Message for the Week from Rabbi Stein

Sometimes We Must

Rabbi Jay M. Stein

Thursday, May 11, 2017 at 12:00:00 am

Rabbi Akiba explained, "must defile himself" - the priest is not merely permitted but required to take part in the funeral rites for the relatives mentioned. And so the law was decided. (Sotah 3b)

When I began working there were often tasks I disliked doing.  Whether I was a busboy, a paperboy, a stock boy, a waiter etc, there were always things that I preferred not to do and wished someone else would do them.  When I was an assistant rabbi, there were classes, services or visits that I evaded.  However, one of the presidents of a past congregation in which I served once said to me, “Cowboy Up!" Which meant sometimes you just have to do it.  Since that day, I understood some things cannot be avoided and I have tried to embrace the responsibilities even if, initially, I wanted to escape them.

The rabbis, in discussing the responsibilities of the priest with regards to burial of a loved one, teach us this very lesson. Rabbi Ishmael says that a priest can be involved with burial when it relates to his relatives despite the prohibition against a priest coming into contact with the dead.  Rabbi Akiba comments it is not permission that is granted, but rather, it is an obligation. 

I imagine there are many things in our lives we would like to avoid. But once we have done them, we feel better for having been involved. Today, there are many excuses for not attending a life cycle event.  Before we opt out of anything, we might consider how we might feel afterwards.  


You are Half Way There

Rabbi Jay M. Stein

Sunday, May 7, 2017 at 12:00:00 am

And it shall be a statute for ever unto you: in the seventh month, on the tenth day of the month, ye shall afflict your souls, and shall do no manner of work, the home-born, or the stranger that sojourneth among you. Leviticus 16:29

The weather has turned warm and the commercials for bathing suit season are in full swing.  One commercial for the summer has us ask ourselves if we are willing to show our bodies on the beach.  If not, we should enroll is a gym and get ourselves ready for showing more skin. There is still time to get in shape.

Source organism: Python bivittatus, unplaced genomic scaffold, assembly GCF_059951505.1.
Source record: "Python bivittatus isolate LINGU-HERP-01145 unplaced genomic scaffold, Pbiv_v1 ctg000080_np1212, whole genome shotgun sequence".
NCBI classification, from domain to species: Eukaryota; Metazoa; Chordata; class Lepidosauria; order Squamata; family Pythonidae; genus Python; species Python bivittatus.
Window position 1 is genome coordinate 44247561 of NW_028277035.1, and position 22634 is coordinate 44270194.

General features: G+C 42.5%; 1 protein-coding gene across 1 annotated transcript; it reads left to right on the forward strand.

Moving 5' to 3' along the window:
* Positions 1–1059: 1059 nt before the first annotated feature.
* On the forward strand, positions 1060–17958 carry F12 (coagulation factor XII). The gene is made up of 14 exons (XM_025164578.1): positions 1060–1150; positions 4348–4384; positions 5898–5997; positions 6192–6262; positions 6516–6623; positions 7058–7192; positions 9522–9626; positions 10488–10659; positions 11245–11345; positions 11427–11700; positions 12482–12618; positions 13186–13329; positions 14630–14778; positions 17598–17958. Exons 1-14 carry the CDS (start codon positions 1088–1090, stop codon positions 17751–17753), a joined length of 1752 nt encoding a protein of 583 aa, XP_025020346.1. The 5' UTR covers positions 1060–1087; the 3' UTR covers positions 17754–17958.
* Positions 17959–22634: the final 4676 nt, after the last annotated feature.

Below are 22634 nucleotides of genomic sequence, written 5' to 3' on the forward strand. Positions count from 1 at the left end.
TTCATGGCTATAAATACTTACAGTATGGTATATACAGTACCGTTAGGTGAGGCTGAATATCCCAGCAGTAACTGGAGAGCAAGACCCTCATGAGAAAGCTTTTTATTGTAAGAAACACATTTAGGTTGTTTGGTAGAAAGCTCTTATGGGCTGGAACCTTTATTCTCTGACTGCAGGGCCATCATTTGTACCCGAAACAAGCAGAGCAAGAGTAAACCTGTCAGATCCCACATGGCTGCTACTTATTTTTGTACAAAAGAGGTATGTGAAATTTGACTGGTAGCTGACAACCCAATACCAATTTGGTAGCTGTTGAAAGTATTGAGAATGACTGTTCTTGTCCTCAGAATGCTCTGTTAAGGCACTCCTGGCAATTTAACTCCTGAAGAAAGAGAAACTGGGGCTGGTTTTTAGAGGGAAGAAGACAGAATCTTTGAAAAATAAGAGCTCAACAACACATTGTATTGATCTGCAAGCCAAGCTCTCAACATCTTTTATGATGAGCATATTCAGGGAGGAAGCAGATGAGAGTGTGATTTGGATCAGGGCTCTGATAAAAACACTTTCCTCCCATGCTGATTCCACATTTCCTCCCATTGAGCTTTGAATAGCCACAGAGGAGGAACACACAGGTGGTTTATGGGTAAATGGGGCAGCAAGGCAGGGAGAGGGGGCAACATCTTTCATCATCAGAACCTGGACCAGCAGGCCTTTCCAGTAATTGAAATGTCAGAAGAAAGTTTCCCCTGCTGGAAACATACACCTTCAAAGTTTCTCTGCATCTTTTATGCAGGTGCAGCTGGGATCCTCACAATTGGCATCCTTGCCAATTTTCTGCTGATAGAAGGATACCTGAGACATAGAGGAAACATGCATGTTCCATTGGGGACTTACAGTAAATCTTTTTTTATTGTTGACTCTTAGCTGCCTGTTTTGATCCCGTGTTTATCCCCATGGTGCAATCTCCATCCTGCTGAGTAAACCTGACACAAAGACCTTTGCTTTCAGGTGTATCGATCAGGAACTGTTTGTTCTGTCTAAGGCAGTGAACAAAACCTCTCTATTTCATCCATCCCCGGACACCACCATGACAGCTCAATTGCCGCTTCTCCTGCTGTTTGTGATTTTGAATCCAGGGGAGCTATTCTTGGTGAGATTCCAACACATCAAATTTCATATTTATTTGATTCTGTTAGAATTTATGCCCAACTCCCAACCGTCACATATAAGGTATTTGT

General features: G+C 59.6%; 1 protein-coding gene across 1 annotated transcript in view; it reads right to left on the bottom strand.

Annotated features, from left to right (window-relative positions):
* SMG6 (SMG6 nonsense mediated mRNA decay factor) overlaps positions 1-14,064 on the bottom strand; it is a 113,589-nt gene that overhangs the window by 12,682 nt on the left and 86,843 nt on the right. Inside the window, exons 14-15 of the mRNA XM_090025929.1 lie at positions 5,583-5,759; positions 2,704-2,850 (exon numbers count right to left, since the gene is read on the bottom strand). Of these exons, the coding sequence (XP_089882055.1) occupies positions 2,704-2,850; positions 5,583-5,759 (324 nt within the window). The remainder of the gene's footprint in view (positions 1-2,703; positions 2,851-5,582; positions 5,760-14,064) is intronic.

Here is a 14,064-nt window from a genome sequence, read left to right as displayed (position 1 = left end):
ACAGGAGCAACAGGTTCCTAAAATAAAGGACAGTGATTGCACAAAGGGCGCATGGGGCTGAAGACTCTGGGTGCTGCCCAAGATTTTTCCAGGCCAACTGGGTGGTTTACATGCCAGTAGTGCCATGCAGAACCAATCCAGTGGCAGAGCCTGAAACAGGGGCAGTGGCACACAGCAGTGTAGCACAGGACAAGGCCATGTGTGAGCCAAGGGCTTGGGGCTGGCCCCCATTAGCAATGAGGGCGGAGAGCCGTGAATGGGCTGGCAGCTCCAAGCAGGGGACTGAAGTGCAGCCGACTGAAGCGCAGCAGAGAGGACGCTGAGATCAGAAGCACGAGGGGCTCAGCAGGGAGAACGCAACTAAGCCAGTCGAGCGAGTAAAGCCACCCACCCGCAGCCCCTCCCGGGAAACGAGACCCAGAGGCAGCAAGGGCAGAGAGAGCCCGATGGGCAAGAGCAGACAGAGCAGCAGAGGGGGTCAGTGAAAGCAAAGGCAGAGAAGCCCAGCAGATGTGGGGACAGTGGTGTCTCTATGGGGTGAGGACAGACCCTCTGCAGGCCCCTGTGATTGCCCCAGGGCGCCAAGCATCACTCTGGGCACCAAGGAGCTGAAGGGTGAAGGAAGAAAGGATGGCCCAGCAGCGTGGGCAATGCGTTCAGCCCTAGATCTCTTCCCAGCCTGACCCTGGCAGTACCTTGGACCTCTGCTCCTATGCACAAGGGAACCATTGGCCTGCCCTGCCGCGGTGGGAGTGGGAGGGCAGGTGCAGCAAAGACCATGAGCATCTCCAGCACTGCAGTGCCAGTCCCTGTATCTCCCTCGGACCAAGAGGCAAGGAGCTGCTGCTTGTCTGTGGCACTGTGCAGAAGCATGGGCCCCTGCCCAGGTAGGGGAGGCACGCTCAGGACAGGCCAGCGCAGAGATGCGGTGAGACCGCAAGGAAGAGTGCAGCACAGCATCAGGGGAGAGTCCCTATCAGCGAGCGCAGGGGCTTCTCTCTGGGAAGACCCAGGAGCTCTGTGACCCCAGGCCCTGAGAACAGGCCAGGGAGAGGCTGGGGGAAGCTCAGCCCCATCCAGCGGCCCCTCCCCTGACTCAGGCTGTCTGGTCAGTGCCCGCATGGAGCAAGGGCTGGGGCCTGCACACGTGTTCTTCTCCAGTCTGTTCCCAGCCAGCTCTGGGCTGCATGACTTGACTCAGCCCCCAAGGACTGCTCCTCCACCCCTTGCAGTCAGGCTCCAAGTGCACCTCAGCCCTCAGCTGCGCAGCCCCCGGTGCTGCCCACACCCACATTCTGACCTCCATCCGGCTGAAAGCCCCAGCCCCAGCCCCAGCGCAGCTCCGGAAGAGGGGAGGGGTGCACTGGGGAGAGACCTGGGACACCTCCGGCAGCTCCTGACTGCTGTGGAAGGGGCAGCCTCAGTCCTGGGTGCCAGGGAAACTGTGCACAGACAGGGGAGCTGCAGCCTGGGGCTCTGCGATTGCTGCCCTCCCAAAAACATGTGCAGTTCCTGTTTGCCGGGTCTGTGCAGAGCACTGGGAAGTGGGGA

Some of us will embark upon a rigorous workout regime.  Others, weekend warriors, will pull muscles or, at the least, feel extremely sore. Had we decided months ago to get ready, the process would have been easier. But some of us procrastinate and are forced to make up for lost time.

We are just under six months away from Rosh Hashannah; just a little over six months away from Yom Kippur. Half the year is already gone, but don't panic. We still have a few important holidays to celebrate before the High Holidays. Now is a good time to ask ourselves how we are doing on our last New Year's resolutions.  Do you even remember those things on which you decided you would focus?

This week's reading tells us not to give up on last year's resolutions but rather begin to ready ourselves for the coming high Holidays. If we want this year's High Holidays to be meaningful, we should begin now to plan by taking stock of what we want to accomplish this year.  We are half way there. There is plenty of time to make good on promises made, be they promises to family and friends; promises to ourselves and/or promises to God.  Let's arrive at the High Holidays confident that we have worked hard to accomplish great things, be they achievements large or small.


Your Are Your Own Best Advocate

Rabbi Jay M. Stein

Tuesday, April 25, 2017 at 12:00:00 am

“And if a man or a woman have in the skin of their flesh bright spots, even white bright spots; then the priest shall look; and, behold, if the bright spots in the skin of their flesh be of a dull white, it is a tetter, it hath broken out in the skin: he is clean.” (Leviticus 13:38-39) 

Five years ago I developed a pain in my left forefinger.  It wasn’t terrible, but it did hurt. I could swear I felt a bump and it looked a little swollen.  I ignored it for a while until it really started to hurt.  I went to my internist who said it was nothing.   He suggested that if it still bothered me in a month, I should return and he would order x-rays and perhaps an MRI.  A month later I went back and he did a full study that showed pretty much nothing. A month later, again, we went through the same exercise. Still nothing.  So I decided to go for another opinion.  At the request of my mother, I went to see her “brilliant” hand specialist. Still the same result.  Finally, I decided I would just have to live with it.

Although we hear many stories about second and third opinions resulting in the same diagnosis, we also hear stories about people who knew something was wrong and they pursued professional opinions until something significant was indeed discovered.

Sometimes we simply accept the professional’s opinion and sometimes we reject the diagnosis. It is important, in this medically advanced world, to know when to accept and when to look further. The decision can only come from knowing oneself.